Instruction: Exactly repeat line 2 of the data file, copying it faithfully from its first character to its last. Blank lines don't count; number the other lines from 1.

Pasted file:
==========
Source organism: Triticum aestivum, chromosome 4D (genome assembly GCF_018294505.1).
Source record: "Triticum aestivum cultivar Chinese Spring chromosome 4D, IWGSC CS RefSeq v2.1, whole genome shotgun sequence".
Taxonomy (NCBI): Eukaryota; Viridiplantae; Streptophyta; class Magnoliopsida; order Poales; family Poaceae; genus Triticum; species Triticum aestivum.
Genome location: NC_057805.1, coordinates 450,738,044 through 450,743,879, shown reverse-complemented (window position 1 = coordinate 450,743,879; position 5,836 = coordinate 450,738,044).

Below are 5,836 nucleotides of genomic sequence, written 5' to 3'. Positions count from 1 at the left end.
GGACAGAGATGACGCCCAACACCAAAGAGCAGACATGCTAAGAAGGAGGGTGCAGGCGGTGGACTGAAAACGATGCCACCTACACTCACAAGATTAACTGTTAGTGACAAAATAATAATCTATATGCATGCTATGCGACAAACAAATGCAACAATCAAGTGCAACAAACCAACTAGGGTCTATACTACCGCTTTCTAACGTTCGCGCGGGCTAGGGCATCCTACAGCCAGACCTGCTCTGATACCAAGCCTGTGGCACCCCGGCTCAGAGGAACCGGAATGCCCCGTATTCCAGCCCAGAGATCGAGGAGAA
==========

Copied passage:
Source record: "Triticum aestivum cultivar Chinese Spring chromosome 4D, IWGSC CS RefSeq v2.1, whole genome shotgun sequence".